Ingrid Michaelson at the first rehearsal for The Notebook: The MusicalJenny Anderson

On How Writing a Musical is Different from an Album

Michaelson: They’re not too entirely different. I feel like I’ve always had some sort of a narration in my head when I’m writing songs. The biggest difference for me is that The Notebook was coming from an outside source as opposed to coming from something within me. But, because I have such a connection to the story, I’m such a romantic, I have experienced very deep loss, I feel like even though the story is not mine, once it entered my heart, it kind of became mine.

I also like the chaos of musical theater. I don’t think this is a traditional musical theater score. I know some musicals, there’s the tap number, there’s the townsperson number. I think this piece, I’ve been allowed to really just make what I want to make. I don’t think it’s a traditional musical theater vibe, but I’m very proud of it. I love it. But I do think it leans over into the singer-songwriter world. They are different in many ways, but I find a lot of connective tissue between both, for sure.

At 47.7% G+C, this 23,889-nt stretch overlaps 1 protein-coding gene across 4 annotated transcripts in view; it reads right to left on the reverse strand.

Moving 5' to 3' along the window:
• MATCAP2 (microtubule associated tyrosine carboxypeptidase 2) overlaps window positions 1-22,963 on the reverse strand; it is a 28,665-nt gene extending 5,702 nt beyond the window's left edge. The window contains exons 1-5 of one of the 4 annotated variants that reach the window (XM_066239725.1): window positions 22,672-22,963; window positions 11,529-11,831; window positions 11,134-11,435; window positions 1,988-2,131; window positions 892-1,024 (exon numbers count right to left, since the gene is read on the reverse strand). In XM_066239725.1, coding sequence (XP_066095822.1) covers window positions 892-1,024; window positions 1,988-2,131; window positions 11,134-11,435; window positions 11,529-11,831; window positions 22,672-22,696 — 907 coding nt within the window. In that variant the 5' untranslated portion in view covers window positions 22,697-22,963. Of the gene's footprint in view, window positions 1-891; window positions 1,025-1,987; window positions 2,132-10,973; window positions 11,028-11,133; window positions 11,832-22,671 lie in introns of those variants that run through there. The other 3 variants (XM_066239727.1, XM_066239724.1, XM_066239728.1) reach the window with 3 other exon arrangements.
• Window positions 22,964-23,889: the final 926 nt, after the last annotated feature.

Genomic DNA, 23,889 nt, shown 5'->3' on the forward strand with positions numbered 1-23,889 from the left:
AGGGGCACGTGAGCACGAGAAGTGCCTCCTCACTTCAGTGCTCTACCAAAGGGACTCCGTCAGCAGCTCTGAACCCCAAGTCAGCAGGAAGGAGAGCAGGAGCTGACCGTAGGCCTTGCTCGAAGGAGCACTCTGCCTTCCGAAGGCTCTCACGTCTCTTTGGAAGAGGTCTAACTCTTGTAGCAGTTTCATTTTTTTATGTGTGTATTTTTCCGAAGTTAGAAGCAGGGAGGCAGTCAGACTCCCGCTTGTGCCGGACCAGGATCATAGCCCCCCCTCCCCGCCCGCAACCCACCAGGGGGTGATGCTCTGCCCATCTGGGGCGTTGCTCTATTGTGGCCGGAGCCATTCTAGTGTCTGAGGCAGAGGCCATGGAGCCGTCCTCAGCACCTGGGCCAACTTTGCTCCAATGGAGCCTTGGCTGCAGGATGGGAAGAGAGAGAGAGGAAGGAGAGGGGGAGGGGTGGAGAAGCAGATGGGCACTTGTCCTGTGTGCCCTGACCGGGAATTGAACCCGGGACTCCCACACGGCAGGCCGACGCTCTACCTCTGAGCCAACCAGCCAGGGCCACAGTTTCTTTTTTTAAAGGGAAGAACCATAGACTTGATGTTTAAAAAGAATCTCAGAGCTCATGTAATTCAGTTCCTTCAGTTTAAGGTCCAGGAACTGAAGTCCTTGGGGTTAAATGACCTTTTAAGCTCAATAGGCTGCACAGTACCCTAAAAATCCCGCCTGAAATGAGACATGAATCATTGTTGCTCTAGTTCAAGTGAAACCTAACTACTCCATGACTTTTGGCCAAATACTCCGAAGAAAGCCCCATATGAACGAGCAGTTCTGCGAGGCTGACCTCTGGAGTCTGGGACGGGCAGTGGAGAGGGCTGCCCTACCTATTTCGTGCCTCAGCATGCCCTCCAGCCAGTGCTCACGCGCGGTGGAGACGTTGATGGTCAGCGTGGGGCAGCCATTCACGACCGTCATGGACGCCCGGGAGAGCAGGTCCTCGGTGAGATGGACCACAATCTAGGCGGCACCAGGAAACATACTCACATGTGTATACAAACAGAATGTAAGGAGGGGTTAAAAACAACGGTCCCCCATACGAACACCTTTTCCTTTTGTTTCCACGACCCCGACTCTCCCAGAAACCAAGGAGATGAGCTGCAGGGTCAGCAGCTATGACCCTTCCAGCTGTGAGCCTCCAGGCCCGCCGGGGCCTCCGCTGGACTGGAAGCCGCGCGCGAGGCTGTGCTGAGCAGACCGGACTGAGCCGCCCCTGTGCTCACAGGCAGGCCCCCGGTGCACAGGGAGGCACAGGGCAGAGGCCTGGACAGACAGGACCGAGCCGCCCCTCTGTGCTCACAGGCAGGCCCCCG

The Song They Wish Would Play for Their Own Dramatic Kiss-in-the-Rain Scenes

Stewart: “Power of Two” by The Indigo Girls, definitely. I think it would be a beautiful song like slow dance in the rain. That was my parents’ love song.

Michaelson: “Fix You” by Coldplay. I just love that song. That’s one of my favorite songs. I’m such a broken human that the idea of just the healing power of love and the rain, the big epic guitar solo, that would be my choice.

This interview has been edited and condensed for clarity.

Carson Stewart plays Finn/Johnny in The Notebook: The Musical with music and lyrics by Ingrid Michaelson and a book by Bekah Brunstetter at the Schoenfeld Theatre. Tickets can be purchased here.